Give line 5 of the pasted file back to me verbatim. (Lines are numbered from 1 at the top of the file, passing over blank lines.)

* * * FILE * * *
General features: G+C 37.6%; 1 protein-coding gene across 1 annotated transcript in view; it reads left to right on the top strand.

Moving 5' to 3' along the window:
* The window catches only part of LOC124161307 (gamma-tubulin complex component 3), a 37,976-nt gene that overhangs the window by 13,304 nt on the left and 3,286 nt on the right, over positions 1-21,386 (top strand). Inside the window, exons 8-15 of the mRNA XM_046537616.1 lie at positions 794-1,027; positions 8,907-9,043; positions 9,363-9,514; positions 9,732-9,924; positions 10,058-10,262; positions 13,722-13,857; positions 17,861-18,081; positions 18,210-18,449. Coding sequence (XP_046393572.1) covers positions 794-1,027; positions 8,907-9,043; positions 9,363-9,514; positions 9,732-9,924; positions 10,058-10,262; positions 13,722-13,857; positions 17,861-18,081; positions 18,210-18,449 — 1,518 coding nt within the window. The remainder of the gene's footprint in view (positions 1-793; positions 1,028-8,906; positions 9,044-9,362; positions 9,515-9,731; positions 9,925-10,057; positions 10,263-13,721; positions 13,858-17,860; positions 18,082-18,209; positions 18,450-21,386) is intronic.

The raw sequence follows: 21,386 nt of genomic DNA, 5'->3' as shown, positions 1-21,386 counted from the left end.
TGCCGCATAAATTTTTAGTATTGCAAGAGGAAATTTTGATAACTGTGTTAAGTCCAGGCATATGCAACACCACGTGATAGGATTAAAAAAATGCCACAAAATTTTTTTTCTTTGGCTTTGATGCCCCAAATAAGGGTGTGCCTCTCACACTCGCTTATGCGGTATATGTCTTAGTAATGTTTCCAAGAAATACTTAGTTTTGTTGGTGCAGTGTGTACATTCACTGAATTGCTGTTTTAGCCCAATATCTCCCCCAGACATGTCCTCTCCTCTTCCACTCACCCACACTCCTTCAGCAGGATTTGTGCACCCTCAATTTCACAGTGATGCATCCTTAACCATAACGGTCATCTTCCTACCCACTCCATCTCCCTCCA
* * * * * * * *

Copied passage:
TGCCGCATAAATTTTTAGTATTGCAAGAGGAAATTTTGATAACTGTGTTAAGTCCAGGCATATGCAACACCACGTGATAGGATTAAAAAAATGCCACAAAATTTTTTTTCTTTGGCTTTGATGCCCCAAATAAGGGTGTGCCTCTCACACTCGCTTATGCGGTATATGTCTTAGTAATGTTTCCAAGAAATACTTAGTTTTGTTGGTGCAGTGTGTACATTCACTGAATTGCTGTTTTAGCCCAATATCTCCCCCAGACATGTCCTCTCCTCTTCCACTCACCCACACTCCTTCAGCAGGATTTGTGCACCCTCAATTTCACAGTGATGCATCCTTAACCATAACGGTCATCTTCCTACCCACTCCATCTCCCTCCA